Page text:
Understanding Stress, Resilience, and the Neuroscience of Adaptation | Mantle

14 May 2024

Understanding Stress, Resilience, and the Neuroscience of Adaptation

Building resilience is a skill that can be learned and cultivated, offering invaluable benefits in navigating the complexities of the modern workplace. Read on to find out more…

Stress has become a pervasive issue in the workplace. 

According to the US Center for Disease Control and Prevention, a staggering 25% of employees consider their jobs as the primary source of stress in their lives. The World Health Organisation has even labelled stress as the health epidemic of the 21st century. 

This alarming trend is further highlighted by the findings of the 2015 Global Employee Assistance Program (EAP) study, which revealed that employee depression, stress, and anxiety accounted for a significant portion (82.6%) of emotional health cases in EAP programs worldwide.

The root of this problem lies in our current work cultures, which are constantly bombarded by the volatile, uncertain, complex, and ambiguous (VUCA) challenges of the modern business landscape. The relentless pace and intensity of work contribute to increased stress and burnout among employees.

Resilience, the ability to adapt successfully to adversity, has emerged as a crucial characteristic of individuals who navigate the demands of the modern workplace effectively. The good news is that resilience is not merely an innate trait but rather an active process that can be cultivated and developed in the workplace through leadership.

To understand how we can foster resilience, it’s essential to understand the underlying mental processes that support it. Our brains support two sets of mental processes: 

  1. The instinctive and largely automatic responses driven by the X system
  2. The deliberative and controlled responses governed by the C system. 

Much of the discourse on resilience revolves around the interaction between these two systems.

The X system, responsible for automatic processes, operates rapidly and spontaneously, primarily in response to sensory stimuli such as cravings and emotions. 

On the other hand, the C system, which governs controlled processes, operates more slowly and effortfully, facilitating language-based and intentional activities like problem-solving and self-control. The interplay between these systems plays a crucial role in our ability to regulate emotions and impulses in times of stress.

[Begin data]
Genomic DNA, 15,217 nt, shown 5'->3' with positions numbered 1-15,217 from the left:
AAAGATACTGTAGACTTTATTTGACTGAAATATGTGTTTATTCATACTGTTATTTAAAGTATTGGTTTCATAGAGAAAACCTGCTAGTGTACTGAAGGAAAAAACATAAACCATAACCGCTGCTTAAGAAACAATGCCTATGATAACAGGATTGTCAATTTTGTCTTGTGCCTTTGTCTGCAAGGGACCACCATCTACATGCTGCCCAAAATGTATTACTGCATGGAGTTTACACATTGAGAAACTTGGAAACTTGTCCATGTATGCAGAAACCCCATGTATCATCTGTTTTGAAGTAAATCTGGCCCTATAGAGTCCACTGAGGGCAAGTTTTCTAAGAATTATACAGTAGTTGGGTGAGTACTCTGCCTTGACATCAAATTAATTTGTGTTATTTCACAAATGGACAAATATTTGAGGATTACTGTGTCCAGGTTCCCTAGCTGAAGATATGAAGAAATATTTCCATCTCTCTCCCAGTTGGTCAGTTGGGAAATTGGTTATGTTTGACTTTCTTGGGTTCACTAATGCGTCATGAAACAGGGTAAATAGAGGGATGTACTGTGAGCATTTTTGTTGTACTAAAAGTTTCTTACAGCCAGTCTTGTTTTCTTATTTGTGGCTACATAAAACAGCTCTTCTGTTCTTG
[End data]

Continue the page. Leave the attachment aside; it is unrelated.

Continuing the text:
When faced with a perceived threat or stressor, the X system triggers the well-known fight-or-flight response, mobilising the body’s resources for survival. However, our propensity to activate these stress response systems can lead to chronic wear-and-tear on our bodies, exacerbating medical conditions like heart disease and impairing cognitive function.

The C system, while capable of exerting control over our reactive responses, operates within limited bandwidth and consumes significant energy. Our brains tend to default to habitual responses rather than engaging the more effortful processes of the C system during times of stress. 

There are several proven cognitive strategies that can support resilience building:

  1. Break daunting tasks into smaller, manageable segments to alleviate overwhelm and free up working memory.
  2. Use positive imagery to envision success and mentally rehearse desired outcomes, enhancing performance and confidence.
  3. Practice techniques like deep breathing and emotion labelling to manage stress and enhance cognitive control.
  4. Choose a growth mindset perspective to events, cultivating optimism and resilience in the face of challenges.
  5. Respect the body’s natural rhythms and take regular breaks to reset energy and maintain focus throughout the workday.
  6. Foster compassion for oneself and others, promoting positive emotions and reducing stress while fostering collaboration and cooperation.

Building resilience is a skill that can be learned and cultivated, offering invaluable benefits in navigating the complexities of the modern workplace. 

By adopting evidence-based strategies and fostering psychologically safe organisational cultures, we can combat the pervasive issue of stress and empower individuals to thrive in the face of adversity.

Ready to level up your leadership skills? Talk to Mantle about a free no obligation consult today.